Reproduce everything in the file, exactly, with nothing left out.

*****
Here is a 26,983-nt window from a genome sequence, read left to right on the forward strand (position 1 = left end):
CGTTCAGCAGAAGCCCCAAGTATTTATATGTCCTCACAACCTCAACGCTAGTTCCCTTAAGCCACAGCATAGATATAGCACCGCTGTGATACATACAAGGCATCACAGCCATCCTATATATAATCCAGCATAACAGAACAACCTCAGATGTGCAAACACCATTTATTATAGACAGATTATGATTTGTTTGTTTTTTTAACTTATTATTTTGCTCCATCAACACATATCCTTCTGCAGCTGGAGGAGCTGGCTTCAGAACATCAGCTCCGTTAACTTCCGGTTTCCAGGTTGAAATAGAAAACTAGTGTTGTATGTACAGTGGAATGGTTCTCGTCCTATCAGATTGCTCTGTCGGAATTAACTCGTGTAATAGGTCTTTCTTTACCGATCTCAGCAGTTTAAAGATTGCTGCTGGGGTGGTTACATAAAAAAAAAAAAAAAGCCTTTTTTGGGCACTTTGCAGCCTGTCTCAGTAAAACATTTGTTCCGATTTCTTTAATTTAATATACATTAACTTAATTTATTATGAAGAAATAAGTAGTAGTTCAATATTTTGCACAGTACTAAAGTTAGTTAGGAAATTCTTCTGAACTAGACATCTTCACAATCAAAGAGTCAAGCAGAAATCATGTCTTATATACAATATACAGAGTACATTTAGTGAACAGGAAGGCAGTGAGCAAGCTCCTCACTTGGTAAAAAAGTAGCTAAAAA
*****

Here is a 26,983-nt window from a genome sequence, read left to right on the forward strand (position 1 = left end):
CGTTCAGCAGAAGCCCCAAGTATTTATATGTCCTCACAACCTCAACGCTAGTTCCCTTAAGCCACAGCATAGATATAGCACCGCTGTGATACATACAAGGCATCACAGCCATCCTATATATAATCCAGCATAACAGAACAACCTCAGATGTGCAAACACCATTTATTATAGACAGATTATGATTTGTTTGTTTTTTTAACTTATTATTTTGCTCCATCAACACATATCCTTCTGCAGCTGGAGGAGCTGGCTTCAGAACATCAGCTCCGTTAACTTCCGGTTTCCAGGTTGAAATAGAAAACTAGTGTTGTATGTACAGTGGAATGGTTCTCGTCCTATCAGATTGCTCTGTCGGAATTAACTCGTGTAATAGGTCTTTCTTTACCGATCTCAGCAGTTTAAAGATTGCTGCTGGGGTGGTTACATAAAAAAAAAAAAAAAGCCTTTTTTGGGCACTTTGCAGCCTGTCTCAGTAAAACATTTGTTCCGATTTCTTTAATTTAATATACATTAACTTAATTTATTATGAAGAAATAAGTAGTAGTTCAATATTTTGCACAGTACTAAAGTTAGTTAGGAAATTCTTCTGAACTAGACATCTTCACAATCAAAGAGTCAAGCAGAAATCATGTCTTATATACAATATACAGAGTACATTTAGTGAACAGGAAGGCAGTGAGCAAGCTCCTCACTTGGTAAAAAAGTAGCTAAAAA